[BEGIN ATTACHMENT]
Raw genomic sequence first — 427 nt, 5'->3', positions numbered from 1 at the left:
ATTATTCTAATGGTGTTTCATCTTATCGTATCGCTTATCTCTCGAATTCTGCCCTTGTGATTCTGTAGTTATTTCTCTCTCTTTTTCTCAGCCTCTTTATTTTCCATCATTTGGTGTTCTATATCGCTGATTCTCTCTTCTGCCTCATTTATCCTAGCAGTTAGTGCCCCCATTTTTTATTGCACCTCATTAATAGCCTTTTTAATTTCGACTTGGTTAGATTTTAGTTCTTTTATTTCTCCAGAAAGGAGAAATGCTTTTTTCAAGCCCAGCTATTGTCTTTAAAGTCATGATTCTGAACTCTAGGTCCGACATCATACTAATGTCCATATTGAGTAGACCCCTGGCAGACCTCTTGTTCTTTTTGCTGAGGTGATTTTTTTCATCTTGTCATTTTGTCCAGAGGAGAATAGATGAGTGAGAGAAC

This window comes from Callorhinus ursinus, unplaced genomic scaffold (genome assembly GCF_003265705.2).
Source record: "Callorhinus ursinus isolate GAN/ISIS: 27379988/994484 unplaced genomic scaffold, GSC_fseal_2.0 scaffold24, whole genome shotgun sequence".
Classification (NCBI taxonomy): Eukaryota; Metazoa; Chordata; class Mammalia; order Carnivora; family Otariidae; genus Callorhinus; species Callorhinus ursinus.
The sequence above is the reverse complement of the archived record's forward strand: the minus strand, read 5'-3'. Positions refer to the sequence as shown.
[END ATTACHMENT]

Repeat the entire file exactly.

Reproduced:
Raw genomic sequence first — 427 nt, 5'->3', positions numbered from 1 at the left:
ATTATTCTAATGGTGTTTCATCTTATCGTATCGCTTATCTCTCGAATTCTGCCCTTGTGATTCTGTAGTTATTTCTCTCTCTTTTTCTCAGCCTCTTTATTTTCCATCATTTGGTGTTCTATATCGCTGATTCTCTCTTCTGCCTCATTTATCCTAGCAGTTAGTGCCCCCATTTTTTATTGCACCTCATTAATAGCCTTTTTAATTTCGACTTGGTTAGATTTTAGTTCTTTTATTTCTCCAGAAAGGAGAAATGCTTTTTTCAAGCCCAGCTATTGTCTTTAAAGTCATGATTCTGAACTCTAGGTCCGACATCATACTAATGTCCATATTGAGTAGACCCCTGGCAGACCTCTTGTTCTTTTTGCTGAGGTGATTTTTTTCATCTTGTCATTTTGTCCAGAGGAGAATAGATGAGTGAGAGAAC

This window comes from Callorhinus ursinus, unplaced genomic scaffold (genome assembly GCF_003265705.2).
Source record: "Callorhinus ursinus isolate GAN/ISIS: 27379988/994484 unplaced genomic scaffold, GSC_fseal_2.0 scaffold24, whole genome shotgun sequence".
Classification (NCBI taxonomy): Eukaryota; Metazoa; Chordata; class Mammalia; order Carnivora; family Otariidae; genus Callorhinus; species Callorhinus ursinus.
The sequence above is the reverse complement of the archived record's forward strand: the minus strand, read 5'-3'. Positions refer to the sequence as shown.